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Earlier this week, a woman in New York was arrested after driving erratically in circles in a Walmart parking lot. When pulled over, the woman said she was lost and couldn't find her way home. Also, she claims it's just because the big box chain's parking lots are, like, just so big — and, y'know, how could anyone possibly be expected to find their way out?

Cops, on the other hand, say the fact that she was chugging pure vanilla extract was the culprit. Apparently, that stuff has the same alcohol content as vodka — or so we hear — and that gives a whole new meaning to the phrase “getting baked,” no?

Just know that, if you're going to chug vanilla extract in a Walmart parking lot, then you should definitely call an Uber to take you home. And, y'know, just in general, be safe out there this weekend, you guys. Also: Be wary of anyone who smells like they've consumed more than a gallon of ice cream. — Cory Graves

The Marvel Experience at The Cotton Bowl
Part ride, part multiplayer videogame, part augmented reality, the Marvel Experience is, well, just that: an experience. Set in a series of seven huge domes in Fair Park, you won't just be watching your favorite comic book characters come to life, you'll be asked to fight, literally right alongside them. The attraction will be in town through February 1. — CG

Free Girl Scout Cookies at DART Union Station
Much to both our delight and downfall, it's almost Girl Scout Cookies season again. Local troupes won't start hawking the goods until Friday, January 30, but you can whet your appetite early this morning. From 6 to 8 a.m. you can nab free samples of Samoas or Rah-Rah Rasisins (but sadly no Thin Mints) at DART Union Station (400 S. Houston St.). — CG

Fort Worth Stock Show & Rodeo at Will Rogers Memorial Center
Fort Worth Stock Show and Rodeo that started up in 1896. It's since become the world's oldest continual running rodeo. That event's Cowtown Coliseum (called The Northside Coliseum when it was built in 1908) was also the world's first indoor rodeo. It kicks off, once again, this weekend, and runs through February 7. — CG

Los Straitjackets at Trees
Tennessee's Luchador mask-wearing Los Straitjackets returns to the Lone Star state for its 2015 tour. Though it's been over a year since the band's released any new material, 2013's Mondo Zombie Boogaloo is still a wonder of Mexican-inspired instrumental rock. — Lauren Rushing

Shadows of Jets at Dada
For the uninitiated, Shadows of Jets is divorce pop project headed up by former Maren Morris sideman Taylor Tatsch, and is filled out Morris' old bassist Graham Smith, Orbans guitarist Kenny Hollingsworth and Burning Hotels drummer Mike Ratliff. Dallas' Venetian Sailors and Fort Worth's Jetta in the Ghost Tree open. — CG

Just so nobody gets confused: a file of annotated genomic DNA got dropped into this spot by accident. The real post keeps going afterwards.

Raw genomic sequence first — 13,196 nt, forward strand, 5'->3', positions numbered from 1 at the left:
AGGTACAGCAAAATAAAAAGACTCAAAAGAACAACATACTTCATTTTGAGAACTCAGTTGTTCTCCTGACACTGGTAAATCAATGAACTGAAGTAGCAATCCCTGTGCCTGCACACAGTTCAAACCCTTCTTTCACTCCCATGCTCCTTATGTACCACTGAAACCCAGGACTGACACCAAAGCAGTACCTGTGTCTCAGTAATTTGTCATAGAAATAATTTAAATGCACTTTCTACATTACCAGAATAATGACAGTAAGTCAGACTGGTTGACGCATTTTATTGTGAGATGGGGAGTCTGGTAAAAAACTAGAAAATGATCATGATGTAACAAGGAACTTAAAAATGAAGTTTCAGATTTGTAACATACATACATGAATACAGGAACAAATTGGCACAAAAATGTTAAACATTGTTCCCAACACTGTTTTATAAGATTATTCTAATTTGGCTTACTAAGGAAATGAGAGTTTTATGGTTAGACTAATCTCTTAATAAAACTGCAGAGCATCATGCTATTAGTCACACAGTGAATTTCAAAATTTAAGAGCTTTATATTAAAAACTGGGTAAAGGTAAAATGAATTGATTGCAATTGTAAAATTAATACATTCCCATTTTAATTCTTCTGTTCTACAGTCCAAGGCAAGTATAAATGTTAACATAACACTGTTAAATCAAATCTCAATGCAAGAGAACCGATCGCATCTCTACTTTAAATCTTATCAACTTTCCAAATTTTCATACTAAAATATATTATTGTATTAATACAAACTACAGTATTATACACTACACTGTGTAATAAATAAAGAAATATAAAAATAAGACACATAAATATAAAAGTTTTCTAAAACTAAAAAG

Brett Elderdge at Billy Bob's
Dubbed by the Washington Post as one of the “new bros” in the sorry ass “bro country” scene, Eldredge should only tangentially be associated with that crew. Almost as big as song about the country chick cutting up her jeans just right, is his gut-wrenching tale of about the old woman in the nursing home with Alzheimer's that confuses one of the employees with her son that died in the war. You take the good with the bad, I suppose. — CG

Back to the Future at Inwood Theatre
The first Back to the Future is far and away the best of the trilogy. Of course it's a lot easier to depict events from the past, where we know exactly how things went down, than it is to predict the future. That's why Robert Zemeckis was able to nail the origin of “Johnny B. Goode” in this one, while failing to see we'd all be too focused on our smart phones in 2015 to bother inventing hoverboards or self-tying shoes. — CG

Dirty River Boys at Granada Theater
Twangy El Paso folk outfit Dirty River Boys and Austin's Mike & the Moonpies are both oft-described as “outlaw” acts, which is a real stretch. While The Moonpies, in particular, are a pretty fun, semi-traditional country act, they're far less dangerous than probably even they'd like. Local danger folk band, Parallel Play opens, which is to say you should definitely show up early if you've never heard Weezer covered by a guy holding a banjo. — CG

Paris is Burning at Texas Theatre
Now entering its second year, CineWilde has quick become one of the go-to organizations for queer cinema. Once again they'll kick off the year with a screening of the long-heralded 1990 documentary on old New York's ball scene of the '80s, with an accompanying audience participation catwalk. Also? DJs Alli and Shooknite will spin '90s ballroom classics in the lobby, where electro-duo Ethereal & the Queer Show and Dezi 5 will also perform. Get your vogue on. — CG

James McMurtry at Dan's Silverleaf
Texas singer-songwriter, James McMurtry, is back in his home state touring for the next three months, gearing up for the release of his next album, which the folk rocker has said will come out next month. The fierce songwriter who rides solo on most occasions, will be joined with his live band at Dan's Silverleaf in Denton on Friday. Known for the incredible guitar skills and well crafted lyrics he produces, there's no way a folk fan should miss this show. — LR